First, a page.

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Hoon driving: predicting willingness to be involved from social learning and deterrence perspectives

Gee Kee, Alita, Steinhardt, Dale A., & Palk, Gavan (2007) Hoon driving: predicting willingness to be involved from social learning and deterrence perspectives. In 2007 Road Safety: Research, Policing, Education Conference, 17-19th October, Melbourne.

Abstract

Hooning, or the use of vehicles in an antisocial, ‘loutish’ and dangerous manner has received recent attention in regards to road safety. This study used a web-based survey of over 700 predominantly young, university students to detail the extent of involvement in hooning, and the relative ability of Social Learning and Deterrence theories to account for the behaviour. While both Deterrence (DT) and Social Learning Theory (SLT) were significant predictors of hooning individually, SLT predicted the behaviour over and above DT. Significant components of DT included Perceived Severity of Punishment and Punishment Avoidance, while the strongest SLT predictors were Attitudes to the behaviour and Rewards gained from taking part in the behaviour. The results highlight the particular social nature of hooning behaviour, where groups of mainly young drivers gather with a focal point of the vehicles. The key element that enforcement has in deterring becoming involved is also noted. Future possible directions in intervention development are presented based on these findings.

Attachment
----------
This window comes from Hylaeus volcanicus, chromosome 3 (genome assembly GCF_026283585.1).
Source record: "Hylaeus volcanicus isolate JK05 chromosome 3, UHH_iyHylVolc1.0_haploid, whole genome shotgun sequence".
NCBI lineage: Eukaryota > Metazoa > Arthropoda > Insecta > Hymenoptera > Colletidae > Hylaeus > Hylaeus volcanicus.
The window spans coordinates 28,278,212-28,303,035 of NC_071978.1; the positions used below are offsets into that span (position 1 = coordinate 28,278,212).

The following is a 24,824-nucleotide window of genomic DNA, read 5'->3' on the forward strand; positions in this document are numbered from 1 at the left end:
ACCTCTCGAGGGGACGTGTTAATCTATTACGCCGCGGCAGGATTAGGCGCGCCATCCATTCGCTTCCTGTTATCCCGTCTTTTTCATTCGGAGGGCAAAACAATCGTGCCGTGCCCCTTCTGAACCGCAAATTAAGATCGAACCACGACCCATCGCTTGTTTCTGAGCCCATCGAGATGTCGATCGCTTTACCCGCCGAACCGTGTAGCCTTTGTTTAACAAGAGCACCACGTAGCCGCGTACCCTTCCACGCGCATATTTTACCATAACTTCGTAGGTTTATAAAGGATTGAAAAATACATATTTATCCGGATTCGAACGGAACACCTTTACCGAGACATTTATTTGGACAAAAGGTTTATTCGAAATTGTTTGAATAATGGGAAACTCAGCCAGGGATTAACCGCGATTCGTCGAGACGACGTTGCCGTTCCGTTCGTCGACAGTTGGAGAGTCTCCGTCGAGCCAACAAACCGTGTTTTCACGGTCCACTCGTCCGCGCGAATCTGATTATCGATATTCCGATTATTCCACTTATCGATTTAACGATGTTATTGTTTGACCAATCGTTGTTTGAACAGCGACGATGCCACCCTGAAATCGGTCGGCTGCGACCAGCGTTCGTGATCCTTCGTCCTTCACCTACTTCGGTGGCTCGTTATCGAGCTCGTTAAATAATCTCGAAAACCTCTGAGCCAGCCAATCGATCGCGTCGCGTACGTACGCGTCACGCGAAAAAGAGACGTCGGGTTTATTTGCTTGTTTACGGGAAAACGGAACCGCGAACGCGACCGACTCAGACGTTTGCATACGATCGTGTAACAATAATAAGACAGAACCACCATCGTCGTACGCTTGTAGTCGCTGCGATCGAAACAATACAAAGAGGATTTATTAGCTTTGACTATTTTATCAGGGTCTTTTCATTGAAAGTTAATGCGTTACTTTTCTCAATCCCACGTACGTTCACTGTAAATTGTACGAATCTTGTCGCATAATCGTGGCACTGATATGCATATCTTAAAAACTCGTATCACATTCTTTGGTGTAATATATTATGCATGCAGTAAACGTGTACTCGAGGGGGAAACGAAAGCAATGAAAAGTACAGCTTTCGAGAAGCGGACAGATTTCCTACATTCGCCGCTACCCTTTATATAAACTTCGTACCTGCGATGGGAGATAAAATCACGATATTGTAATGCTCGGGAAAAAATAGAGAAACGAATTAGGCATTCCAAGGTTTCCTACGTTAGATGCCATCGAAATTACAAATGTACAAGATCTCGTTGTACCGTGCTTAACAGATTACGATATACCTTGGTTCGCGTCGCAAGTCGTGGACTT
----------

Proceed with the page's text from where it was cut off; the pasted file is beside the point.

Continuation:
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685 since deposited on 02 Nov 2007
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ID Code: 10558
Item Type: Conference Paper
Additional Information: The contents of this conference can be freely accessed online via the conference’s web page (see hypertext link).
Additional URLs:
Keywords: CARRS, Q, hooning, hoon, driving, reckless, dangerous, social learning, deterrence
Subjects: Australian and New Zealand Standard Research Classification > COMMERCE MANAGEMENT TOURISM AND SERVICES (150000) > TRANSPORTATION AND FREIGHT SERVICES (150700) > Road Transportation and Freight Services (150703)
Australian and New Zealand Standard Research Classification > STUDIES IN HUMAN SOCIETY (160000) > CRIMINOLOGY (160200) > Criminology not elsewhere classified (160299)
Australian and New Zealand Standard Research Classification > PSYCHOLOGY AND COGNITIVE SCIENCES (170000) > PSYCHOLOGY (170100) > Social and Community Psychology (170113)
Divisions: Current > Research Centres > Centre for Accident Research & Road Safety - Qld (CARRS-Q)
Current > QUT Faculties and Divisions > Faculty of Health
Current > Institutes > Institute of Health and Biomedical Innovation
Copyright Owner: Copyright 2007 (please consult author)
Deposited On: 02 Nov 2007
Last Modified: 29 Feb 2012 23:34

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